Rank

Town/Territory

Insolvency rate per 10,000 households Q1 2016

1

Scarborough

14

2

Torquay

14

3

Chester-le-Street

14

4

Great Yarmouth

13

5

Bootle

13

6

Bromsgrove

12

7

Warrington

12

8

Chester

12

9

Lichfield

12

10

Northwich

11

11

Grantham

11

12

Nuneaton

11

13

Southport

11

14

Newport (Isle of Wight)

11

15

Dorchester

11

16

Lowestoft

10

17

Wrexham

10

18

Birkenhead

10

19

Plymouth

10

20

Weston-super-Mare

10

21

Grimsby - Victoria Street

10

22

Gloucester

10

23

Kingston upon Hull

10

24

Weymouth

10

25

Barnsley

10

 

Mosaic Group

Description

Insolvency rate per 10,000 households Q1 2016

Family Basics

Family Basics are families with children who have limited budgets and can struggle to make ends meet. Their homes are low cost and are often found in areas with fewer employment options.

15

Transient Renters

Transient Renters are single people who pay modest rents for low cost homes. Mainly younger people, they are highly transient, often living in a property for only a short length of time before moving on.

11

Municipal Challenge

Municipal Challenge are long-term social renters living in low-value multi-storey flats in urban locations, or small terraces on outlying estates. These are challenged neighbourhoods with limited employment options and correspondingly low household incomes.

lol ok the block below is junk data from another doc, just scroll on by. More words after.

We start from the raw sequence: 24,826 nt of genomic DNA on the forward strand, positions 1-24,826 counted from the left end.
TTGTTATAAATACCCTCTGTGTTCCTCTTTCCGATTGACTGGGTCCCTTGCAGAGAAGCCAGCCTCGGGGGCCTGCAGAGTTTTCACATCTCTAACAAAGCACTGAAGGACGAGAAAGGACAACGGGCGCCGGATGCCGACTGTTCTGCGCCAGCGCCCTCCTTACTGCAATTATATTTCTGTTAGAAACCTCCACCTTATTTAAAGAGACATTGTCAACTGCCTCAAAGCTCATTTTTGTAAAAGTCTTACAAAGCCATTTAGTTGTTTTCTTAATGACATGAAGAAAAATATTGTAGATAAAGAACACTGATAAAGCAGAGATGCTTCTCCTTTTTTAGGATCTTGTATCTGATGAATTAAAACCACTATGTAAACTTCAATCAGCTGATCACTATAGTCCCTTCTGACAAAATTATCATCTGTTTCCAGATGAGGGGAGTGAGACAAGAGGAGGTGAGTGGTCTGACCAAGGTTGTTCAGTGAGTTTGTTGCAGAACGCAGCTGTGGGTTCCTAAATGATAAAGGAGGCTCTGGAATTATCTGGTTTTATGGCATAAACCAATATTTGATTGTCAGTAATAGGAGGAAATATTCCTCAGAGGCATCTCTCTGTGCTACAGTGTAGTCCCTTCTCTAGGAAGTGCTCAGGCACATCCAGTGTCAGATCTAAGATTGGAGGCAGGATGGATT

10

Modest Traditions

Modest Traditions are older people living in inexpensive homes that they own, often with the mortgage nearly paid off. Both incomes and qualifications are modest, but most enjoy a reasonable standard of living. They are long-settled residents having lived in their neighbourhoods for many years.

8

Aspiring Homemakers

Aspiring Homemakers are younger households who have, often, only recently set up home. They usually own their homes in private suburbs, which they have chosen to fit their budget.

8

Vintage Value

Vintage Value are elderly people who mostly live alone, either in social or private housing, often built with the elderly in mind. Levels of independence vary, but with health needs growing and incomes declining, many require an increasing amount of support.

8

Urban Cohesion

Urban Cohesion are settled extended families and older people who live in multi-cultural city suburbs. Most have bought their own homes and have been settled in these neighbor hoods for many years, enjoying the sense of community they feel there.

6

Rural Reality

Rural Reality are people who live in rural communities and generally own their relatively low cost homes. Their moderate incomes come mostly from employment with local firms or from running their own small business.

6

Rental Hubs